A further report on the joint worship service can be accessed at http://texanonline.net/archives/5180.
A panel of SBC entity heads, an attorney and several Texas pastors explored the relationship between churches and the state as the cultural landscape continues to move away from Christian values.
Acknowledging the natural conflict between Christians and the world, the panelists agreed that civil disobedience could be necessary at times, but they differed on when to initiate intentional pushback to ungodly encroachments.
If the cultural or legal mandate is in direct contradiction with Scripture, then Christians should stand in opposition, GuideStone Financial Resources President O.S. Hawkins said, adding they must be willing to deal with the consequences of their actions.
"'This is an issue that ought to be nuanced,"' Midwestern Baptist Theological Seminary President Jason Allen added. "'We don't want to gin ourselves up to be makeshift anarchists or insurrectionists where we kind of shoot from the hip."'
Pastors should take particular care to guard their pulpits, said Steve Washburn, pastor of First Baptist Church in Pflugerville. With few constitutional limits, pastors can preach about all manner of people and issues, including politics, he said, but politicians cross a line when they presume to speak about the morals of God.
A further report on the panel discussion can be accessed at http://texanonline.net/archives/5174.
Messengers passed eight resolutions during the meeting addressing the Texas legislature's Pastor Protection Bill and defunding of Planned Parenthood as well as personal holiness, sexual purity in marriage, love for all people, the dignity of human life and the sufficiency of Scripture. Resolutions also were approved to express appreciation to outgoing SBTC President Jimmy Pritchard and to Champion Forest Baptist Church for hosting the meeting.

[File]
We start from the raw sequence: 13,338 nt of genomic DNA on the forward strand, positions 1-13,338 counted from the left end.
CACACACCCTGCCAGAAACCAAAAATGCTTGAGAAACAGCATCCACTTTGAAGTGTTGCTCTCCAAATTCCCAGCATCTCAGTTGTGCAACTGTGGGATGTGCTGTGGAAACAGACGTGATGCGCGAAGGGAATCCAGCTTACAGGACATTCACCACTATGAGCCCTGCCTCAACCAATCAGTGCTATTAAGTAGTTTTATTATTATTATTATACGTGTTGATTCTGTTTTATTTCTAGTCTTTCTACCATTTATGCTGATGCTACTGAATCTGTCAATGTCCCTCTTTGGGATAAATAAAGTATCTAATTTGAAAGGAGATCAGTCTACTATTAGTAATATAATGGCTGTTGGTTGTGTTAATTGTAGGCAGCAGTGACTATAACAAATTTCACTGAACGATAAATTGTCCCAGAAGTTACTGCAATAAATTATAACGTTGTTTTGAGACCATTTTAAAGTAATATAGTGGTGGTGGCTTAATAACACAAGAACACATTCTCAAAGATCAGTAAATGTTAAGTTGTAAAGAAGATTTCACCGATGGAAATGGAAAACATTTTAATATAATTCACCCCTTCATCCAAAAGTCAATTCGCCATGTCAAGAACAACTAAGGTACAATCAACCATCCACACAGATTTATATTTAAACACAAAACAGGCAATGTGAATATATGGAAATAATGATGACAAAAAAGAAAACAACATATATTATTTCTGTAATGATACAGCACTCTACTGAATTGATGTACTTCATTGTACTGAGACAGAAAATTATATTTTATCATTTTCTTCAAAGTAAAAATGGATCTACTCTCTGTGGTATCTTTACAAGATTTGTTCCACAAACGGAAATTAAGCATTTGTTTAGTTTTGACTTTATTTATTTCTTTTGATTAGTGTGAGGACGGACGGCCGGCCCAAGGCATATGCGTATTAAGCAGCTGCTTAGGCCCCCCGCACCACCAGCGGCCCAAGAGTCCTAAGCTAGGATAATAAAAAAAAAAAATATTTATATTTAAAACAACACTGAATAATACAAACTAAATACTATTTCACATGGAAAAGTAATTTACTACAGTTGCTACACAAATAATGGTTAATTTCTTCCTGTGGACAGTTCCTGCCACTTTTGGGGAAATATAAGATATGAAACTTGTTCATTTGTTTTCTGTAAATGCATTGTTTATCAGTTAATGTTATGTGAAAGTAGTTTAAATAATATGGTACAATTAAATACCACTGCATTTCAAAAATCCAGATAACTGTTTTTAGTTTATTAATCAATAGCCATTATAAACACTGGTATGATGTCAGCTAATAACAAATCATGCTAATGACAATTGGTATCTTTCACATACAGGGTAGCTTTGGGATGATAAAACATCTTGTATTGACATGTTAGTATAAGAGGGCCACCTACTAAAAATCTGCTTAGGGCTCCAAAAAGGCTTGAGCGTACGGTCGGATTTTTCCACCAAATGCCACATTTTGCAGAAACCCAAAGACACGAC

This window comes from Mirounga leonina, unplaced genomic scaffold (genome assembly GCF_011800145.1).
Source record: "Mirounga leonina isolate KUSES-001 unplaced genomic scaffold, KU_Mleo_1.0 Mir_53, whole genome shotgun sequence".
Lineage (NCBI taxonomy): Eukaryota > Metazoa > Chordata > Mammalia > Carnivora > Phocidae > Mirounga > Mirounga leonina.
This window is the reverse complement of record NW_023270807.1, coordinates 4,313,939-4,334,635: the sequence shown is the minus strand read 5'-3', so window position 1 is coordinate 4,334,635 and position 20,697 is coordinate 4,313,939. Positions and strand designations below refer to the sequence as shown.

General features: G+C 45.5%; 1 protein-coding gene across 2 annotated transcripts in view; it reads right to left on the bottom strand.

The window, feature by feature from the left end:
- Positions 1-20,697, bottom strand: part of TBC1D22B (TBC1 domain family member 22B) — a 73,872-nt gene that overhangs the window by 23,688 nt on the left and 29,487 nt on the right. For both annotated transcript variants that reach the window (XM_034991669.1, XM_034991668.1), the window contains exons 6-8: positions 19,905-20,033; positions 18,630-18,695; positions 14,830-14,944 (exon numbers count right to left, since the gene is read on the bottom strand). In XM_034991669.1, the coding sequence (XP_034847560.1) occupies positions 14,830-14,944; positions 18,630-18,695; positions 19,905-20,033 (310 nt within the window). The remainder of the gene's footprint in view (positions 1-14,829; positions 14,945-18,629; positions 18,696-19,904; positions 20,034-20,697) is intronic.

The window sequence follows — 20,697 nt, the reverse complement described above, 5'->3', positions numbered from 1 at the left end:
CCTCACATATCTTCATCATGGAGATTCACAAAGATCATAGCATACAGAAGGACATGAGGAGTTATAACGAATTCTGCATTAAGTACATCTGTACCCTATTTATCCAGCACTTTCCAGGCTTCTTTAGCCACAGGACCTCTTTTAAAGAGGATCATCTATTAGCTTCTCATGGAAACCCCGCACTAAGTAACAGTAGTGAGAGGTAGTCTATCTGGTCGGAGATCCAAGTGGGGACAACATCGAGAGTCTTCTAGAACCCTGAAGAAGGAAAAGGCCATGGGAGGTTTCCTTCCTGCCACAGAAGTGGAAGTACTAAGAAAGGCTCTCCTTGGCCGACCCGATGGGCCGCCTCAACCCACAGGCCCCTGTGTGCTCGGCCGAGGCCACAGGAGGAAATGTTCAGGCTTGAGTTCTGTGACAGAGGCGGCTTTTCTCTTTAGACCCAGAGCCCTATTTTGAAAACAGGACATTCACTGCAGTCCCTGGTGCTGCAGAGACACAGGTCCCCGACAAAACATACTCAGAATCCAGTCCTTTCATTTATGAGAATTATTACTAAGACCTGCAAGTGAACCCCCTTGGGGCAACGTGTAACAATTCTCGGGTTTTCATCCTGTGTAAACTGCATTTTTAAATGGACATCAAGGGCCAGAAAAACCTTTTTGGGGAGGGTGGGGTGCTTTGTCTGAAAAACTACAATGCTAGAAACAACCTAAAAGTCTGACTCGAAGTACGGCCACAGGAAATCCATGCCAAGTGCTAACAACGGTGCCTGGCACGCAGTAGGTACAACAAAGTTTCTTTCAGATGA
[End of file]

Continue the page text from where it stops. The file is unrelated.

A further report on resolutions adopted by SBTC messengers can be accessed at http://texanonline.net/archives/5181.
Messengers approved a 2016 budget of $27,743,629, which is less than a 1 percent increase from 2015. This budget is funded by $27,391,629 in Cooperative Program gifts and $352,000 from partnerships with the North American Mission Board and LifeWay Christian Resources.
As part of the budget proposal, messengers approved a recommendation from the convention's Executive Board to send 100 percent of all 2016 Cooperative Program receipts that exceed the budget to SBC Cooperative Program national and international missions and ministry.
The convention continues to send 55 percent of its budget for SBC causes -- the highest percentage of any Baptist state convention -- while designating 45 percent for Cooperative Program ministries in Texas.
Final attendance numbers included 775 registered messengers from 263 churches and 945 registered guests for a total of 1,720 registered in attendance from 303 churches.
The SBTC's 2016 Bible conference and annual meeting will be Nov. 13-15 at Great Hills Baptist Church in Austin. Messengers approved Gregg Matte, pastor of Houston's First Baptist Church, to deliver the 2016 convention sermon, with Cody Whitfill, pastor of River Valley Christian Fellowship in Bastrop, as the alternate.